You are about to celebrate that next leap in life, not realizing that a very innocent decision could be life changing. You are getting married, the big promotion, graduation, whatever it may be. To celebrate you are getting the boys/girls together for a fun weekend trip. Where are you going? Vegas for a bachelor’s/bachelorette party weekend? Los Angeles for the beaches/bars? Boulder for some skiing?
Loose locals are fun, and they happen to be just a few of the cannabis-forward vacation experiences in the US. While there, you think, “shoot it’s legal, might as well hit up a dispensary.” It may seem like innocent marijuana use, but not if you want to own a firearm.
Up In Smoke – Gun Ownership vs Marijuana Use
Bills such as HR 8, HR 1446, the NICS Denial Notification Act and others are working to expand background checks, make those checks mandatory for every purchase, and then make prosecution mandatory for willful omissions or “lie to buy” answers on the Firearms Transaction Record background check ATF Form 4473.
You’re thinking, “Wait, what? How do these two relate?” Well, Question 21, subsection (e) which reads verbatim: “Are you an unlawful user of, or addicted to, marijuana or any depressant, stimulant, narcotic drug, or any other controlled substance? Warning: The use or possession of marijuana remains unlawful under Federal law regardless of whether it has been legalized or decriminalized for medicinal or recreational purposes in the state where you reside.”
So you go to that dispensary and your ID is scanned, you register at the Cannabis Ski resort, and you pick up a Rx card while at the beach. Then you come home and decide you would now like to pick up that hunting rifle you’ve been eyeing, that personal defense carry that you have been saving up for, or that AR-15 you’ve wanted. You reach that question, 21(e), and innocently answer NO. Guess what, you just committed a felony or possibly felonies. You lied on a federal form, you purchased a firearm illegally, and you now possess that firearm illegally.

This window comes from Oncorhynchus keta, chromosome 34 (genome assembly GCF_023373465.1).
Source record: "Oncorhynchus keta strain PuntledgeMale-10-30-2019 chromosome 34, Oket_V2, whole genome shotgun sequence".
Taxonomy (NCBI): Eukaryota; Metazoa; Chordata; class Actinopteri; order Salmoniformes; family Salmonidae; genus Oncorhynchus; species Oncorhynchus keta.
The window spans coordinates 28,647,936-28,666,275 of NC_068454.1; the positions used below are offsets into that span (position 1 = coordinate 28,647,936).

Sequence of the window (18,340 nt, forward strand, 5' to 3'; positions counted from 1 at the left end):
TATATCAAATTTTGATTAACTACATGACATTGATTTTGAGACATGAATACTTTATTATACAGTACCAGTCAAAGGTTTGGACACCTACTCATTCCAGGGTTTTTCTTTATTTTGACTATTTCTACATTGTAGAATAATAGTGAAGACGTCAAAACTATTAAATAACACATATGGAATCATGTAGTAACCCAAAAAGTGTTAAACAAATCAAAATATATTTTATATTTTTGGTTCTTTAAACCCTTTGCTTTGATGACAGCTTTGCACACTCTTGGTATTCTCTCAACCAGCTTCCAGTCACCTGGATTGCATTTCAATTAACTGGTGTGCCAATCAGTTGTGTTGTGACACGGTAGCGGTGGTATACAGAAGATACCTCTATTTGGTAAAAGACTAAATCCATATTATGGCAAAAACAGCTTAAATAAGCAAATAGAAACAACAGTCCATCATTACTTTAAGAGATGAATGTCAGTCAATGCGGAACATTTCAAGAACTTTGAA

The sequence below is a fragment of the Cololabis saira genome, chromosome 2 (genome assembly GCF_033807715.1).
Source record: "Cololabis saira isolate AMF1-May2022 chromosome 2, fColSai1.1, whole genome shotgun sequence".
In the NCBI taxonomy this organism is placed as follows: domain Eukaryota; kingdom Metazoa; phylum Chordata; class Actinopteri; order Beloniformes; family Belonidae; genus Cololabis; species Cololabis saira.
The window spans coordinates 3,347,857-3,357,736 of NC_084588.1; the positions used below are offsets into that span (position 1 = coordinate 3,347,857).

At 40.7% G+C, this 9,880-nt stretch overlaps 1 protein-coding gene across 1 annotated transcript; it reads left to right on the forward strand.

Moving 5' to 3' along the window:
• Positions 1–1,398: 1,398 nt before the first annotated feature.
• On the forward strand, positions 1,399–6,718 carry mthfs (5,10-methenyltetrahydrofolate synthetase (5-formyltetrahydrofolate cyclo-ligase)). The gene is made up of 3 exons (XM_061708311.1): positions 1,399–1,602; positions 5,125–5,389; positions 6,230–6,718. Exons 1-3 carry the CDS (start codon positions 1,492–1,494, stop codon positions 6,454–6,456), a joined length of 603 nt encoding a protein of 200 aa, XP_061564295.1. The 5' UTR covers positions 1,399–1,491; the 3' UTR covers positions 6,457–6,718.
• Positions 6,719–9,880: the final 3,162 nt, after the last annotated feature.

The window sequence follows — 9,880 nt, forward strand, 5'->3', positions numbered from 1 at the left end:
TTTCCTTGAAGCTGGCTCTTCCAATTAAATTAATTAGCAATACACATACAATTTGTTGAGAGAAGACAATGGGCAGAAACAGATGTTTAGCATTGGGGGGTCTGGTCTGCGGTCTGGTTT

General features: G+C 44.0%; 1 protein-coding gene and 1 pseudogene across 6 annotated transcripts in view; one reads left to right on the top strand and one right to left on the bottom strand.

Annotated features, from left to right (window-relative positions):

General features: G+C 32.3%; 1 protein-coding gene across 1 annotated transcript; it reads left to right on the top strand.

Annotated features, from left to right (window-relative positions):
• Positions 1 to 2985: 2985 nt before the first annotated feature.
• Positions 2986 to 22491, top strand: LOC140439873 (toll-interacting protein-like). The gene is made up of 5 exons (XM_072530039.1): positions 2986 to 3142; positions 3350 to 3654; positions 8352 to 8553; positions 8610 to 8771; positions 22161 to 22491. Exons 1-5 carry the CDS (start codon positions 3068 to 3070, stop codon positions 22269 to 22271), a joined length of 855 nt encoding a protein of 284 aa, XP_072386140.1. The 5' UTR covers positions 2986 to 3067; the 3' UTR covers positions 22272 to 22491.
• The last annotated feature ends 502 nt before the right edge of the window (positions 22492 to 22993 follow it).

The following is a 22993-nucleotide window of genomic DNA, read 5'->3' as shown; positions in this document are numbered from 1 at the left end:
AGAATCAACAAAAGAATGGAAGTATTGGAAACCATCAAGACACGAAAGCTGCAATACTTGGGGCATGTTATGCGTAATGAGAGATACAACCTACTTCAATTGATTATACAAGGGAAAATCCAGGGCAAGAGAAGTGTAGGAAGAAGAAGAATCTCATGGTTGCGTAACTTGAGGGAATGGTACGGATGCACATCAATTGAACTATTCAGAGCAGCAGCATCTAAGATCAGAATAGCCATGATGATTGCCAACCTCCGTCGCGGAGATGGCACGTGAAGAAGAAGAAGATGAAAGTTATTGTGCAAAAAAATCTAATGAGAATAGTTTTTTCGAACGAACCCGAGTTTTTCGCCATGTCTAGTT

As a second amendment rights activist, gun-rights attorney and an FFL, I can tell you it’s a bigger deal than you may think. Language, in many laws, is specifically left just broad enough to be interpreted/enforced by prosecutors differently in different jurisdictions. Now you should always discuss any legal ramifications of your actions with a lawyer, but what’s without question is that it is illegal to smoke (use) marijuana and answer “No” on the 4473 to purchase and/or own firearms under federal law.
What constitutes a marijuana “user”?
Regardless of where you live, smoking or possessing marijuana is illegal federally. So what is broad in this language is what constitutes a “user?” Daily use? A day ago? Just one time a month ago? Is there a limit? As I’ve heard countless times in the courtroom from prosecutors, “You steal once you’re a thief for life and if you smoke once you’re a user for life.” So, you have some fun for one weekend, but the problem is you created what’s called “direct proof” or the actual written existence that you have purchased and therefore most likely used marijuana.
Don’t take this as a suggestion to purchase marijuana on the streets instead. It’s a warning that we must stay vigilant, because there are always paths to gun confiscation and criminalization of good people if you’re not careful. Get your highs from the hunt, the shooting range, the competition and be careful out there.